College of Liberal Arts

Continued Resistance: A Q&A on the Hong Kong Protests

Tue, Jan 14, 2020
The Hong Kong people protest against the extradition bill, August 18 2019. Photo by Studio Incendo.
The Hong Kong people protest against the extradition bill, August 18 2019. Photo by Studio Incendo.

When the Chinese government took back Hong Kong after more than 150 years of British rule in 1997, it was a significant point of pride. For China, it marked the ending of an era of imperialism and foreign aggression; but for the people of Hong Kong, it was just the beginning of their fight to protect their way of life.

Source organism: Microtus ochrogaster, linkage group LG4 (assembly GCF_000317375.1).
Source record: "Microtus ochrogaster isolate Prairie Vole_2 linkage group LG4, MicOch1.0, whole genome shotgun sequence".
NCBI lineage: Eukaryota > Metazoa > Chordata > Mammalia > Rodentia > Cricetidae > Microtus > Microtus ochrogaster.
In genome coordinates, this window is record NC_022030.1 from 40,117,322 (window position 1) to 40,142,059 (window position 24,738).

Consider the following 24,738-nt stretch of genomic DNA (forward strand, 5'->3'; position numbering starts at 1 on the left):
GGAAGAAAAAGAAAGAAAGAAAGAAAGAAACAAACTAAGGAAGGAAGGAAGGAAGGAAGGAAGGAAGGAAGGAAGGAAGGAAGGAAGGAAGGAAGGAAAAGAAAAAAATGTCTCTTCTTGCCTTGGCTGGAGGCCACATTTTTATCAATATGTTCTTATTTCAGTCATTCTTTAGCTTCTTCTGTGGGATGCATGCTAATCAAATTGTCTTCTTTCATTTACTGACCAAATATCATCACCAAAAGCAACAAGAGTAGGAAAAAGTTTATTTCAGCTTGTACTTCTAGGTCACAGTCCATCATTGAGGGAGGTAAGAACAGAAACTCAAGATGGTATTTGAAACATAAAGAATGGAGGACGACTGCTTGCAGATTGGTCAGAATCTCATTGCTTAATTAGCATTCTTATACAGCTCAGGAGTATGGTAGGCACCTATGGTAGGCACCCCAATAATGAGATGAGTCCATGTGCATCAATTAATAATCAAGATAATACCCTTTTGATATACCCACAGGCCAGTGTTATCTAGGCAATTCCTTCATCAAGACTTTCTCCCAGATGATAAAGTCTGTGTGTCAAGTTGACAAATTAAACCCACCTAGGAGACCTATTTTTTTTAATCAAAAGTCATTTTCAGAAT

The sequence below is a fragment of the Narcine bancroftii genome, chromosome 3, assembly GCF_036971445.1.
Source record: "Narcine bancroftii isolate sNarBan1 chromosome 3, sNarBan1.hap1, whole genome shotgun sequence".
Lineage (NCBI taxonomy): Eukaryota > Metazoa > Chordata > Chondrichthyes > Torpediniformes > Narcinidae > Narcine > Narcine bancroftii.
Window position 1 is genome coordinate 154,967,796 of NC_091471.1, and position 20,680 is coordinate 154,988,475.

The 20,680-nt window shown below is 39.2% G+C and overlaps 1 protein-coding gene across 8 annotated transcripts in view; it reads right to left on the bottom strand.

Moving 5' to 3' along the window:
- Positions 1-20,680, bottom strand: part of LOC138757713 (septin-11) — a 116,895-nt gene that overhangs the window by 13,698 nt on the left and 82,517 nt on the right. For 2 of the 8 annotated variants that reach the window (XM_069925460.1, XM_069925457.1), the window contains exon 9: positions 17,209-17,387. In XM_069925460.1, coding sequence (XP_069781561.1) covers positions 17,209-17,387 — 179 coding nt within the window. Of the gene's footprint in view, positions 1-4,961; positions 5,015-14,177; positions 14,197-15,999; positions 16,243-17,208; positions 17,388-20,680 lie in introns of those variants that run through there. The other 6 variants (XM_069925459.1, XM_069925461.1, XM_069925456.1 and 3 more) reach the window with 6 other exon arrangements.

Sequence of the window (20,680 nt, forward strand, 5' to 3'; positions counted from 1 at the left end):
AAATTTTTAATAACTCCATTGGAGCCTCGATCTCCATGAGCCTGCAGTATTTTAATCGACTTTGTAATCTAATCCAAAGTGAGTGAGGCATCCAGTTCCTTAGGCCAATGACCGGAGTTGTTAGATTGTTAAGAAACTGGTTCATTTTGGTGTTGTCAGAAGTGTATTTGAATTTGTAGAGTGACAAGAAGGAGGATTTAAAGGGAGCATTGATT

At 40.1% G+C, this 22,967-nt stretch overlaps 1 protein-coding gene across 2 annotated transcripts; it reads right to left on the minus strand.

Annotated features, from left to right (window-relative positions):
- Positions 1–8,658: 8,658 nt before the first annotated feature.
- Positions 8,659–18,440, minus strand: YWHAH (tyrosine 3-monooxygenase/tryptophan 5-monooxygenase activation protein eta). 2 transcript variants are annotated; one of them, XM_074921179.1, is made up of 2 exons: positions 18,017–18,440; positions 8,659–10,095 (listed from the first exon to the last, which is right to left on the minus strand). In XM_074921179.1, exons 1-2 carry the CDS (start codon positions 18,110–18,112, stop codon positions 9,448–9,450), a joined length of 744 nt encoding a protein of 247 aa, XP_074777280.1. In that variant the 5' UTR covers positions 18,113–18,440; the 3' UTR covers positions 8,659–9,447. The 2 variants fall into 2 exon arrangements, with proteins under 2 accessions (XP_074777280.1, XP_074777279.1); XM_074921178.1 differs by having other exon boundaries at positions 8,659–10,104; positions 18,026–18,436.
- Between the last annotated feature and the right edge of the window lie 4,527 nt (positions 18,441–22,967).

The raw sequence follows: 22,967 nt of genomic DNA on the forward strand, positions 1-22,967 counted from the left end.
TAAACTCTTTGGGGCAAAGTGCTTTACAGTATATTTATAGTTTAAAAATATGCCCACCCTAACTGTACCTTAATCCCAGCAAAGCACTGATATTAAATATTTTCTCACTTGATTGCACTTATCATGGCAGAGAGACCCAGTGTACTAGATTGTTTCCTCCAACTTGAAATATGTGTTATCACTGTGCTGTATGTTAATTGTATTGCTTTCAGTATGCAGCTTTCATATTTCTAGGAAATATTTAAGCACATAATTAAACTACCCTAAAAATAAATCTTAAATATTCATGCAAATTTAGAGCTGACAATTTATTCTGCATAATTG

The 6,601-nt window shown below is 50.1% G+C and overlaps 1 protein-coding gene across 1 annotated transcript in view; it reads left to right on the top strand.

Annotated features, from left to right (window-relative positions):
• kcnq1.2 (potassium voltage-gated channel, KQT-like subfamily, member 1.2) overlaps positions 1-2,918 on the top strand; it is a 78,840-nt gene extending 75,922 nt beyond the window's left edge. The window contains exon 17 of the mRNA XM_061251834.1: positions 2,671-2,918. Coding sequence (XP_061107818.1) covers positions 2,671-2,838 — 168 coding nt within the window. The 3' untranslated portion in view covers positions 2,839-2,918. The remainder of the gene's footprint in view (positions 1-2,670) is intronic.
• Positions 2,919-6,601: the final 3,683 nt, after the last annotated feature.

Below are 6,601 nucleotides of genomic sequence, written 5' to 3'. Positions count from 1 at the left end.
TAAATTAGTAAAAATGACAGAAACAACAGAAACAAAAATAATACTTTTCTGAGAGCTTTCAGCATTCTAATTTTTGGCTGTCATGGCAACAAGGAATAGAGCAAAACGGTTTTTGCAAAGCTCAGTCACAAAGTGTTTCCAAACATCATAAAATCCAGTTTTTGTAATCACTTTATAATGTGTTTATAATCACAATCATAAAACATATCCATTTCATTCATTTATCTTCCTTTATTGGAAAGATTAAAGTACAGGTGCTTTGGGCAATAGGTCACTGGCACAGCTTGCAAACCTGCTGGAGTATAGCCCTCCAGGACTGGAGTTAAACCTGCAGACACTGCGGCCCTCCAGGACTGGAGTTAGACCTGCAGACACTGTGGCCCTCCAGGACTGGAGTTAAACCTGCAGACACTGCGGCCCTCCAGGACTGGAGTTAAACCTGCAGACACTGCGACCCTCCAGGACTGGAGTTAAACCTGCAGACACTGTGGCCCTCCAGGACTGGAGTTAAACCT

The terms for Hong Kong’s return were set out in the Basic Law, which promised to preserve the Hong Kong people’s way of life for fifty years. China would implement a system called “one country, two systems” so that Hong Kong would operate as a Special Administration Zone, having different economic regulations and political systems to allow for greater local autonomy. 

Overtime, the Chinese government expected the Hong Kong people to assimilate and become like the rest of its population. But, its growing efforts to integrate Hong Kong through migration, education and economic and political constraints fueled pushback and regular demonstrations, which reached new heights in 2019. 

Madeline Hsu, professor of history and Asian American Studies at the University of Texas at Austin who grew up in both Taiwan and Hong Kong, sat down with us to discuss the 10-months of protest in Hong Kong, where the unrest stems from and what to expect in the future.

Read the Q&A on Life & Letters online. 

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